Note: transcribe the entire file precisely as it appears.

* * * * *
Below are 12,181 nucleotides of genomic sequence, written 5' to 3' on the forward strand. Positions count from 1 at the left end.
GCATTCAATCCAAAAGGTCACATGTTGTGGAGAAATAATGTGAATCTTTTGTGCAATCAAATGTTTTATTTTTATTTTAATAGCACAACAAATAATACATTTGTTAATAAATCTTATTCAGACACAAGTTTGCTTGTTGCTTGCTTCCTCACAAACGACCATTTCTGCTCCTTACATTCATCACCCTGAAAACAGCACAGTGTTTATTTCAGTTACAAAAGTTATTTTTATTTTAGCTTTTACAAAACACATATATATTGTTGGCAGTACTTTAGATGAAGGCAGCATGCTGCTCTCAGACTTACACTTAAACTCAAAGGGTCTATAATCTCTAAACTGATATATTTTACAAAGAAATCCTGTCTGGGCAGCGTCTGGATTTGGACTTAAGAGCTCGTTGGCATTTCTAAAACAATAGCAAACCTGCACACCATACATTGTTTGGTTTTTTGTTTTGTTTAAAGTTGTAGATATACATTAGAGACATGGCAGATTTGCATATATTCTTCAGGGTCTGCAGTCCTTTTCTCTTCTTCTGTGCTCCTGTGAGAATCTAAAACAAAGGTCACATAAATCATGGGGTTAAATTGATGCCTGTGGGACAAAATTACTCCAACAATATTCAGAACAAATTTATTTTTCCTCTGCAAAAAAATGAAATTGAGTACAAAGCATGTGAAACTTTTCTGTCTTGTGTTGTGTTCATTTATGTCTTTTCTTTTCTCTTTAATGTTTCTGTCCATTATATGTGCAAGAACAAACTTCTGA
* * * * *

Below are 12,181 nucleotides of genomic sequence, written 5' to 3' on the forward strand. Positions count from 1 at the left end.
GCATTCAATCCAAAAGGTCACATGTTGTGGAGAAATAATGTGAATCTTTTGTGCAATCAAATGTTTTATTTTTATTTTAATAGCACAACAAATAATACATTTGTTAATAAATCTTATTCAGACACAAGTTTGCTTGTTGCTTGCTTCCTCACAAACGACCATTTCTGCTCCTTACATTCATCACCCTGAAAACAGCACAGTGTTTATTTCAGTTACAAAAGTTATTTTTATTTTAGCTTTTACAAAACACATATATATTGTTGGCAGTACTTTAGATGAAGGCAGCATGCTGCTCTCAGACTTACACTTAAACTCAAAGGGTCTATAATCTCTAAACTGATATATTTTACAAAGAAATCCTGTCTGGGCAGCGTCTGGATTTGGACTTAAGAGCTCGTTGGCATTTCTAAAACAATAGCAAACCTGCACACCATACATTGTTTGGTTTTTTGTTTTGTTTAAAGTTGTAGATATACATTAGAGACATGGCAGATTTGCATATATTCTTCAGGGTCTGCAGTCCTTTTCTCTTCTTCTGTGCTCCTGTGAGAATCTAAAACAAAGGTCACATAAATCATGGGGTTAAATTGATGCCTGTGGGACAAAATTACTCCAACAATATTCAGAACAAATTTATTTTTCCTCTGCAAAAAAATGAAATTGAGTACAAAGCATGTGAAACTTTTCTGTCTTGTGTTGTGTTCATTTATGTCTTTTCTTTTCTCTTTAATGTTTCTGTCCATTATATGTGCAAGAACAAACTTCTGA